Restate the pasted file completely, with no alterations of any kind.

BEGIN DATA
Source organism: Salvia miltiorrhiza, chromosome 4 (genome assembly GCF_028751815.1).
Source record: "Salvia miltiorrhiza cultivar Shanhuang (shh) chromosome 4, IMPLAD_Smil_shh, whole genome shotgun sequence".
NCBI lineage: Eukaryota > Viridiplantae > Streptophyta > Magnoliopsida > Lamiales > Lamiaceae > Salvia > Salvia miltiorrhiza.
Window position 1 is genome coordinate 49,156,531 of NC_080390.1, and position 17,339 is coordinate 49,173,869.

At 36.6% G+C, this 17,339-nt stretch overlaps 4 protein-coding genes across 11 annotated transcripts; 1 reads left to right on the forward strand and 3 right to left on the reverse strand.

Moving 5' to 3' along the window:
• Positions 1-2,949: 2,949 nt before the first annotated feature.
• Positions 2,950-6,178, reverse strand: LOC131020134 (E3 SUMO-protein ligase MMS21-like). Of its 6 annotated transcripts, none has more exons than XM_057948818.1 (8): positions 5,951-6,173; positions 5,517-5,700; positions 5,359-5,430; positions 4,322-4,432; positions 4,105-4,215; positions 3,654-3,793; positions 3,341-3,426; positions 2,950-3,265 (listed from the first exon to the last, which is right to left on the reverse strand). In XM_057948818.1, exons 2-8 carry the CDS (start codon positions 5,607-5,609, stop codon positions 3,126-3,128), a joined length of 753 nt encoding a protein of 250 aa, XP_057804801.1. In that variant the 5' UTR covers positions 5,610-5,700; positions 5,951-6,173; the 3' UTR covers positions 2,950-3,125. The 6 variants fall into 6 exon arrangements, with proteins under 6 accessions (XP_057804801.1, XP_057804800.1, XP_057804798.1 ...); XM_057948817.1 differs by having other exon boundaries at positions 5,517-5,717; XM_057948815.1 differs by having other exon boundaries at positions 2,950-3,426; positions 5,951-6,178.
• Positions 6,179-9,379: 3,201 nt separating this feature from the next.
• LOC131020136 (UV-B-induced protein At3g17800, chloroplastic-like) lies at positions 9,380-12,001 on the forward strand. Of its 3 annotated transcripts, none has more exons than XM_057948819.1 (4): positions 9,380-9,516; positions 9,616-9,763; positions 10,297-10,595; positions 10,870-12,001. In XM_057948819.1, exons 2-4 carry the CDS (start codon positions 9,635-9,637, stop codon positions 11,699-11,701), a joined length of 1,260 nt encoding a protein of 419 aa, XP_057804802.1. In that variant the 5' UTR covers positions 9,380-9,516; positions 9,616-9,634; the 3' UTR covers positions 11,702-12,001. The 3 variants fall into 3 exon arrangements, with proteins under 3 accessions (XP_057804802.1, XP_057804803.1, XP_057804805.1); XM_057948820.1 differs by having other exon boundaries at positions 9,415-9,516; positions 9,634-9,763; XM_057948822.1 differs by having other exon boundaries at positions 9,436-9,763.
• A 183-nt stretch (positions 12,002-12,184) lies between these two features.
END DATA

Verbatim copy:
Source organism: Salvia miltiorrhiza, chromosome 4 (genome assembly GCF_028751815.1).
Source record: "Salvia miltiorrhiza cultivar Shanhuang (shh) chromosome 4, IMPLAD_Smil_shh, whole genome shotgun sequence".
NCBI lineage: Eukaryota > Viridiplantae > Streptophyta > Magnoliopsida > Lamiales > Lamiaceae > Salvia > Salvia miltiorrhiza.
Window position 1 is genome coordinate 49,156,531 of NC_080390.1, and position 17,339 is coordinate 49,173,869.

At 36.6% G+C, this 17,339-nt stretch overlaps 4 protein-coding genes across 11 annotated transcripts; 1 reads left to right on the forward strand and 3 right to left on the reverse strand.

Moving 5' to 3' along the window:
• Positions 1-2,949: 2,949 nt before the first annotated feature.
• Positions 2,950-6,178, reverse strand: LOC131020134 (E3 SUMO-protein ligase MMS21-like). Of its 6 annotated transcripts, none has more exons than XM_057948818.1 (8): positions 5,951-6,173; positions 5,517-5,700; positions 5,359-5,430; positions 4,322-4,432; positions 4,105-4,215; positions 3,654-3,793; positions 3,341-3,426; positions 2,950-3,265 (listed from the first exon to the last, which is right to left on the reverse strand). In XM_057948818.1, exons 2-8 carry the CDS (start codon positions 5,607-5,609, stop codon positions 3,126-3,128), a joined length of 753 nt encoding a protein of 250 aa, XP_057804801.1. In that variant the 5' UTR covers positions 5,610-5,700; positions 5,951-6,173; the 3' UTR covers positions 2,950-3,125. The 6 variants fall into 6 exon arrangements, with proteins under 6 accessions (XP_057804801.1, XP_057804800.1, XP_057804798.1 ...); XM_057948817.1 differs by having other exon boundaries at positions 5,517-5,717; XM_057948815.1 differs by having other exon boundaries at positions 2,950-3,426; positions 5,951-6,178.
• Positions 6,179-9,379: 3,201 nt separating this feature from the next.
• LOC131020136 (UV-B-induced protein At3g17800, chloroplastic-like) lies at positions 9,380-12,001 on the forward strand. Of its 3 annotated transcripts, none has more exons than XM_057948819.1 (4): positions 9,380-9,516; positions 9,616-9,763; positions 10,297-10,595; positions 10,870-12,001. In XM_057948819.1, exons 2-4 carry the CDS (start codon positions 9,635-9,637, stop codon positions 11,699-11,701), a joined length of 1,260 nt encoding a protein of 419 aa, XP_057804802.1. In that variant the 5' UTR covers positions 9,380-9,516; positions 9,616-9,634; the 3' UTR covers positions 11,702-12,001. The 3 variants fall into 3 exon arrangements, with proteins under 3 accessions (XP_057804802.1, XP_057804803.1, XP_057804805.1); XM_057948820.1 differs by having other exon boundaries at positions 9,415-9,516; positions 9,634-9,763; XM_057948822.1 differs by having other exon boundaries at positions 9,436-9,763.
• A 183-nt stretch (positions 12,002-12,184) lies between these two features.